The weakest link in North Yemen at first proved to be the Egyptian and YAR armed forces: the former performed poorly against the Imam’s mountain guerillas, while the latter’s formations would often dissolve in mass desertions. “Without scruple but [also] without much skill” was the late Patrick Seale’s assessment of how the air force performed in a 1963 report for the The New Republic. What was supposed to be a showcase for a new Soviet-supplied and trained force turned into a series of costly defeats in the first few years of the conflict, with Seale noting that a little over a year into their intervention, the Egyptians had lost about 10% of the forces committed. Though the army’s performance gradually improved after 1964, the cost of the war adversely affected Nasser’s socialist economic agenda at home. Growing domestic dissent and the humiliating loss of the Sinai to the Israelis made Egypt focus on peace talks and a “Yemenization” of the conflict after 1967. Humiliatingly, Nasser had to ask the Saudis for financial aid at the Khartoum Conference following the Six Days War, even as the conflict in Yemen went on. Though, like President Sisi today, he continued to mock and rant against his Gulf benefactors in private while professing friendship in public.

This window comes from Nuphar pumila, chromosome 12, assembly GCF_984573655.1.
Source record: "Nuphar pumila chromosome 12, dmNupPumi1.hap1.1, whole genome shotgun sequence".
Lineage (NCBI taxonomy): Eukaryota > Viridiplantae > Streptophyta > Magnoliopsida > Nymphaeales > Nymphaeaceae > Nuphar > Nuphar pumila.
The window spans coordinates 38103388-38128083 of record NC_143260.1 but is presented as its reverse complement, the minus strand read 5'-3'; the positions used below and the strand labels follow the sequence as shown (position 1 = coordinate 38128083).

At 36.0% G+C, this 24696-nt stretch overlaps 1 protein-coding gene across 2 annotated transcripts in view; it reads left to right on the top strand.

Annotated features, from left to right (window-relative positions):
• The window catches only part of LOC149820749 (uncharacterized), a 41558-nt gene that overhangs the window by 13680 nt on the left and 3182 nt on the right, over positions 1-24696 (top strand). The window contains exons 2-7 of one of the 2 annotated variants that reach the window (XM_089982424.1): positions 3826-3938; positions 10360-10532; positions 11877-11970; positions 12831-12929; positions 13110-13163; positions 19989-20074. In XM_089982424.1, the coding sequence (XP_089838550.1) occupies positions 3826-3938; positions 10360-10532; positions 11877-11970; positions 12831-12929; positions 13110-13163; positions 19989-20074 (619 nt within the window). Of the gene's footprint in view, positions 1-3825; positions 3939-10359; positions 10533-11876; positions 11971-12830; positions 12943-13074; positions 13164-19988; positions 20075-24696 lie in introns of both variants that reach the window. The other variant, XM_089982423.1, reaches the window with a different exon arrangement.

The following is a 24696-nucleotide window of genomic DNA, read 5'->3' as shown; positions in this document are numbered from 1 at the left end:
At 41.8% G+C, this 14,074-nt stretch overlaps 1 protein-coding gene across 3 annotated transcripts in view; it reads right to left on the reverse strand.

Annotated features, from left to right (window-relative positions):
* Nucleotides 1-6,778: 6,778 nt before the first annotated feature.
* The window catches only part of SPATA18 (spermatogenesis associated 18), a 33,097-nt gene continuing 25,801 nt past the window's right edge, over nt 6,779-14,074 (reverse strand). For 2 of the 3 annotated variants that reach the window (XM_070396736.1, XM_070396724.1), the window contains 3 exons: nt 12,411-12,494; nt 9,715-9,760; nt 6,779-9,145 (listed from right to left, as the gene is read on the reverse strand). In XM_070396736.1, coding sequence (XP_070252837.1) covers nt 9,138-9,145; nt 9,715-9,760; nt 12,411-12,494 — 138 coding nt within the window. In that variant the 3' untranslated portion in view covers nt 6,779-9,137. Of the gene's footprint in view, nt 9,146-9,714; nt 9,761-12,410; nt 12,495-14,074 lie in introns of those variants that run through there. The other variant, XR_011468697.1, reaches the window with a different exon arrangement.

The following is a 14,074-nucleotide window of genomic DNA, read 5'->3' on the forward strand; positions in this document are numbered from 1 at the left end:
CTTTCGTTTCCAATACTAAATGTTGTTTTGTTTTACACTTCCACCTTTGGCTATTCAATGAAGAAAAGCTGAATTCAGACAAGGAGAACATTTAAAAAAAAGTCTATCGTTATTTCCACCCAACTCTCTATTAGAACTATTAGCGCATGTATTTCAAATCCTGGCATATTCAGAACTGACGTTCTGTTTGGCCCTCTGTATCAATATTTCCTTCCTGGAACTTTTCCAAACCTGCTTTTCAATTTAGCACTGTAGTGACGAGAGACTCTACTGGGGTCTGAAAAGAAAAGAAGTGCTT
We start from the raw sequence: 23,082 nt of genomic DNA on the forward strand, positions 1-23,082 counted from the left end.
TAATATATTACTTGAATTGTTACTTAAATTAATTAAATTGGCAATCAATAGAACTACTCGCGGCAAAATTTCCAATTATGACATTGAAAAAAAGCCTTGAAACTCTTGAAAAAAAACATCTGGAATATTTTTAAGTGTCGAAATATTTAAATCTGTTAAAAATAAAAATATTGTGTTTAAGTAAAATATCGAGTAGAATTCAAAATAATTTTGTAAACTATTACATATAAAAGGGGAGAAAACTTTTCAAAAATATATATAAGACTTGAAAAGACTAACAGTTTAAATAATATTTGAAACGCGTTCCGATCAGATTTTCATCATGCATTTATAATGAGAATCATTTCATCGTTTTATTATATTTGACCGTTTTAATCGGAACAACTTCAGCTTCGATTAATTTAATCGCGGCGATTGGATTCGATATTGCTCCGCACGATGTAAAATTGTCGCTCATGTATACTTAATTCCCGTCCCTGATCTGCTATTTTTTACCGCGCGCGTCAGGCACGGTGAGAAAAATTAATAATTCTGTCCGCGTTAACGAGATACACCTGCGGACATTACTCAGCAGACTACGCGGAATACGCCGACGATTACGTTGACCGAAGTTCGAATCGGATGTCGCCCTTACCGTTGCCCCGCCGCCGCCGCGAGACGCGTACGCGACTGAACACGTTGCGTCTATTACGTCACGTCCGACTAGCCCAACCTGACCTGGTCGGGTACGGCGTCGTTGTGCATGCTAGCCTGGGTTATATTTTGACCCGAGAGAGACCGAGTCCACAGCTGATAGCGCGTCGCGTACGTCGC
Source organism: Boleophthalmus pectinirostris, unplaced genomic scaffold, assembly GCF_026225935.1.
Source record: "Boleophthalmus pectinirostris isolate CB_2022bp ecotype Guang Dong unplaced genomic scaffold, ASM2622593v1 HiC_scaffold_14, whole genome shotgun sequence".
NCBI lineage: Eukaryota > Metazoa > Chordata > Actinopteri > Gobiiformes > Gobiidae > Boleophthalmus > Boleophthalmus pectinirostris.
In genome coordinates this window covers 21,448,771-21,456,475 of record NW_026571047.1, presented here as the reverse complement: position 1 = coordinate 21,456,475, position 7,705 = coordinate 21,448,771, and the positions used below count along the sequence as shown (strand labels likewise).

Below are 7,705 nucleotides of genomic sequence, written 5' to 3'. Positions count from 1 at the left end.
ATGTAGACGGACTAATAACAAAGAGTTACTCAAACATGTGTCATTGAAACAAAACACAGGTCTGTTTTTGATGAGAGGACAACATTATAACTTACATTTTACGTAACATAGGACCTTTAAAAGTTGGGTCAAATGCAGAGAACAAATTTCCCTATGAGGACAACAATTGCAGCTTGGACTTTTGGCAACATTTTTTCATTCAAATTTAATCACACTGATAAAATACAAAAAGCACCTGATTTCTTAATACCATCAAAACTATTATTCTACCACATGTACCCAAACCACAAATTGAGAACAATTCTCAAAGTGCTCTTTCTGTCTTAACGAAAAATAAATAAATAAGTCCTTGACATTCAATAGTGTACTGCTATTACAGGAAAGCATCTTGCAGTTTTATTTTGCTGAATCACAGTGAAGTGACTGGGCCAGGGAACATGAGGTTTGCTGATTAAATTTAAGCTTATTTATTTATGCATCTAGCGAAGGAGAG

For one participant, the war never officially began or ended: Britain. For part of the war, a mercenary company composed of British nationals operated among the royalists with “a nod and a wink” from the Prime Minister’s Office back in London and the support of British Aden, which was facing a pro-YAR insurgency during the same period. At one point, this small group organized a rebel maneuver that pinned down thousands of Egyptian troops, and even spirited out an autopsy of a chemical weapons casualty in order to show the world that the Egyptians were using phosgene and mustard gas against civilians, an effort that would be paralleled again in Halabja, Iraq (1988) and Ghouta, Syria (2013) by other parties. Britain also provided the royalists with more direct aid, from help carrying out sabotage to supplies.